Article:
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Personalised medicine in cancer care has fewer side effects

Health & Science
 

Radiotherapy uses high-energy radiation to kill cancer cells. [Courtesy]

If you have a symptom or a screening test result that suggests you have cancer, your doctor will order tests to confirm it is cancer, its type and stage of the disease.

Beyond confirming, laboratory medicine has grown to enable your doctor to offer personalised treatment - and we intend to unpack the impact on cancer care.

Surgery is an important element in cancer treatment. However, not all cancer types are treated using surgery.

In cases where the cancer has spread widely, it may also either not be safe or possible to operate.

Chemotherapy on the other hand, involves a combination of drugs which kill cancer cells and are given before or after surgery or even without surgery.  

Radiotherapy, by contrast, uses high-energy radiation to kill cancer cells.

Surgery, chemotherapy and radiotherapy are often combined.

The use of chemotherapy and radiotherapy may be limited by the fact that normal, non-cancerous cells are usually affected or even killed in the process as ‘collateral damage.’  

Personalised medicine - or precision medicine - involves formulating treatment or prevention plans while considering the differences in individuals, which may be determined by genetics, lifestyles and the abnormal genes that initiate or drive cancer growth in a person.

The aim is to find the best available treatment at the right time for the right individual considering people are not the same and neither are cancers. Treatment also differs for different people even if they have the same type of cancer.

Some of the benefits of personalised medicine include, fewer side effects, greater efficacy and better quality of life.

But is personalised medicine the same as targeted therapy?

Well, targeted therapy falls under personalised medicine. In targeted cancer therapy, uniquely designed drugs, hormones or antibodies are used to block the genes or proteins “molecular targets” that drive cancer growth and spread.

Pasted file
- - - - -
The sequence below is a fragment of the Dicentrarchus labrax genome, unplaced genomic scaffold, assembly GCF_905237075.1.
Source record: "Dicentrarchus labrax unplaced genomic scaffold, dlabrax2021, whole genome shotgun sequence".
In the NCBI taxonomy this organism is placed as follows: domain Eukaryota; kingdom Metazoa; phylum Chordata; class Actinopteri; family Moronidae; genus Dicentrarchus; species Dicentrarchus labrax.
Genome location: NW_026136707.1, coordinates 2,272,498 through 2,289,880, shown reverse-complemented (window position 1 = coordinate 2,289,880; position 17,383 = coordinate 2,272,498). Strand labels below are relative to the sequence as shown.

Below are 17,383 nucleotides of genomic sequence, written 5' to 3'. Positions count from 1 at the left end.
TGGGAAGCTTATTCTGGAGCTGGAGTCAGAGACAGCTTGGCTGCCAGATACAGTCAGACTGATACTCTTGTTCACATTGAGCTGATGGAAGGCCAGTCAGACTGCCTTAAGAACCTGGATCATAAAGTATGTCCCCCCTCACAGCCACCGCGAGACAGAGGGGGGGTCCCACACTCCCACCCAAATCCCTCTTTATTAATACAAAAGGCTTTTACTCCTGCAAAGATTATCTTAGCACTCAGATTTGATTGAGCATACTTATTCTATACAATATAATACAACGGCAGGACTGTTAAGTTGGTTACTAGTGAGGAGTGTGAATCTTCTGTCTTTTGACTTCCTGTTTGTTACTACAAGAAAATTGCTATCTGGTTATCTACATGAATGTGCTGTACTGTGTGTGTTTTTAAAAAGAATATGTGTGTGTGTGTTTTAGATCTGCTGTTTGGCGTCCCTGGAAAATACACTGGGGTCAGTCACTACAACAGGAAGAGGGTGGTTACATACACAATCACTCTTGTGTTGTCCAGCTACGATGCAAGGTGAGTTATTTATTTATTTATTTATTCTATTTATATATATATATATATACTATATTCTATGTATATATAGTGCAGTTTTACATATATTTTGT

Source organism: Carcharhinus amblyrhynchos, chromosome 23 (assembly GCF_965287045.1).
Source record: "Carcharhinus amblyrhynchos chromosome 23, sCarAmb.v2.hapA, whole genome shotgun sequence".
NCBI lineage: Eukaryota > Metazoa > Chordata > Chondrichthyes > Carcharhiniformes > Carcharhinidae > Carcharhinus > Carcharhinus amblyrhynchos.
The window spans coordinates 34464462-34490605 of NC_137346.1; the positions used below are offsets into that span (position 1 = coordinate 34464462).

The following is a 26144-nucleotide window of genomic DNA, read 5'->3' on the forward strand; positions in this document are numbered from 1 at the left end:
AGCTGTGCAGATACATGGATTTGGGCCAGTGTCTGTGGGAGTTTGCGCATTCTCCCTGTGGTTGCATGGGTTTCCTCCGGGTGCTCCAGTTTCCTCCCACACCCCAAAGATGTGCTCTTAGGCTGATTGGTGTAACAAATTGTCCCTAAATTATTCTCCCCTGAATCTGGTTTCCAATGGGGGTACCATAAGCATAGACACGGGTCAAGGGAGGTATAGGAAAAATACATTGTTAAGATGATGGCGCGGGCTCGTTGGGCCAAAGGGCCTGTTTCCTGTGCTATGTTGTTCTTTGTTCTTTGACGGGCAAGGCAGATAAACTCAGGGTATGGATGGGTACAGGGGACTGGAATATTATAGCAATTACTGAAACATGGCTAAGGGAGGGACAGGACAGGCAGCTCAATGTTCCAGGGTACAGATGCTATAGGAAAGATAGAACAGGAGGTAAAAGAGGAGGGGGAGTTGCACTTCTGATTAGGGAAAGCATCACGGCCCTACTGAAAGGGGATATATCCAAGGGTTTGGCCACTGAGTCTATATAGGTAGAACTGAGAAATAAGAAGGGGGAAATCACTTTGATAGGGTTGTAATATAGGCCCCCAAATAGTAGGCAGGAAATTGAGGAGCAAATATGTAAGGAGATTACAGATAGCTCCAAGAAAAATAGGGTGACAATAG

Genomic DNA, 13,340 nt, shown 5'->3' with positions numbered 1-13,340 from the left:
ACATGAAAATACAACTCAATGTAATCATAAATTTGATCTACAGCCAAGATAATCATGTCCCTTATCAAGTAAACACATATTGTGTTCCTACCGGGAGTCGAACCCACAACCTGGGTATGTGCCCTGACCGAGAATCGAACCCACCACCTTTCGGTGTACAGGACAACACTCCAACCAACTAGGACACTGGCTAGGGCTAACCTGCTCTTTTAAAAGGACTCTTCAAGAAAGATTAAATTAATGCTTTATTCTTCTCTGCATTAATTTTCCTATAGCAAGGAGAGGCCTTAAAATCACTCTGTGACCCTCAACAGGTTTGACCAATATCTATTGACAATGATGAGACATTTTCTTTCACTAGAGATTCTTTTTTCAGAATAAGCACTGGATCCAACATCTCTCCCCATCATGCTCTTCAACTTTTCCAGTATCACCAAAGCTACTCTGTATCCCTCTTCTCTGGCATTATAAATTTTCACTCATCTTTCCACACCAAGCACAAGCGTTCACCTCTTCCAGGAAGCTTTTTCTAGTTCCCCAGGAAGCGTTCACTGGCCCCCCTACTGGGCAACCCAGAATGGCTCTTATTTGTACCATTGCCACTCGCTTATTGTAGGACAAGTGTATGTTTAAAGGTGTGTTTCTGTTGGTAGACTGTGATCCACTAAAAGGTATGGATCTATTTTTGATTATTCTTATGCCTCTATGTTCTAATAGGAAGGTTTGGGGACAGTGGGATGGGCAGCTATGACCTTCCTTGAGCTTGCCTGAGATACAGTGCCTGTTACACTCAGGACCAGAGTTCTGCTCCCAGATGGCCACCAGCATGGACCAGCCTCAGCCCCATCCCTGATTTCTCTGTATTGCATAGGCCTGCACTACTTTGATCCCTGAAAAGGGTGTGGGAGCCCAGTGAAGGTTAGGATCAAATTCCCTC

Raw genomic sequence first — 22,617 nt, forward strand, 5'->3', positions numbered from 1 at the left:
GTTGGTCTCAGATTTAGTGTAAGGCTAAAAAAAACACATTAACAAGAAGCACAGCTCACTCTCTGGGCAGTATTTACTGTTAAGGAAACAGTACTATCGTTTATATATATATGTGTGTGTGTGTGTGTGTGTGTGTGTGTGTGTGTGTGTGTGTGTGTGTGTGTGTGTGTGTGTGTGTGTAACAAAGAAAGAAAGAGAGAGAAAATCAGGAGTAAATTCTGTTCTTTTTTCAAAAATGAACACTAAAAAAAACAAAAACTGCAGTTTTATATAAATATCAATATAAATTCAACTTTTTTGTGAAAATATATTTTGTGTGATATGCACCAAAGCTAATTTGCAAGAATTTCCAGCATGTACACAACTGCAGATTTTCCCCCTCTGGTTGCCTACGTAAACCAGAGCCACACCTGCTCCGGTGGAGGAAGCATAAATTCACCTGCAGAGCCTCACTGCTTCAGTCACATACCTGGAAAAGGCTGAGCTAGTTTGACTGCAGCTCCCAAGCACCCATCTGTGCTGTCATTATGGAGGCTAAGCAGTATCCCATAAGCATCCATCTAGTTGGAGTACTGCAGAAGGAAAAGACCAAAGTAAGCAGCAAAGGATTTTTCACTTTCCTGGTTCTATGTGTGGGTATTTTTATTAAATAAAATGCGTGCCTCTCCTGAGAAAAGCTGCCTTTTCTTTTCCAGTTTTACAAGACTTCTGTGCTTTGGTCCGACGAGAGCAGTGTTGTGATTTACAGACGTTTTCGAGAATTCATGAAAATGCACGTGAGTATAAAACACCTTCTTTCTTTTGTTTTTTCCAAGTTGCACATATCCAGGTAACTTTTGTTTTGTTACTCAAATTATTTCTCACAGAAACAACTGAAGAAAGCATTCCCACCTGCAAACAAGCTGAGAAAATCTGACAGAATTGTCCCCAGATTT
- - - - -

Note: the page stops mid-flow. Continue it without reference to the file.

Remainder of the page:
Depending on the type of cancer, stage, recurrence status or failed standard “chemo” or “radio”- therapy, your oncologist may recommend molecular test(s) on the cancer tissue or blood to analyses the status of the “molecular targets” for which targeted therapy, hormones or drugs may be applied.

We generally call these molecules or molecular targets, biomarkers. The biomarkers can be prognostic, meaning they are used to predict the biologic behaviour and aggressiveness of the cancer. They can also be predictive, which has to do with predicting or identifying the best therapy for that type of cancer.

Patients who cannot tolerate “chemo” or “radio” due to underlying conditions like side effects or age, can benefit from personalised therapy — which is available in Kenya including at Aga Khan University Hospital, Nairobi.

Some advanced tests, however, are outsourced to labs outside the country.

Take an example of a patient with colon cancer, which is driven by an abnormal growth pathway called Epidermal Growth Factor Receptor pathway (EGFR).

Blocking this pathway with a specific drug in combination with chemotherapy results in better anti-cancer effect.

Prior to administration of these drugs molecular testing for presence or absence of mutations of key genes, which drive cancer growth, is performed to predict which patients would have maximum benefit or response.

Multiple other cancers, including breast, lung, melanoma, pancreatic and renal cancers are amenable to targeted therapy.

But are there challenges of targeted therapy in cancer?

At the moment, targeted therapies are not widely accessible, and although the cost is dropping with the passage of time, they are expensive. Patients on targeted therapy may also suffer from various side effects, although they are usually less severe than chemotherapy.

Targeted therapies are, therefore, not a magic bullet for cancer, since complete cures are difficult in advanced cancer.  Therefore, even with emerging therapies for cancer, we cannot over-emphasise the importance of screening, early diagnosis and treatment.

Dr Allan Njau and Dr Jonathan Wawire, Molecular Pathologist and Anatomical Pathologist, respectively, at Aga Khan University Hospital, Nairobi

@AKUHNairobi

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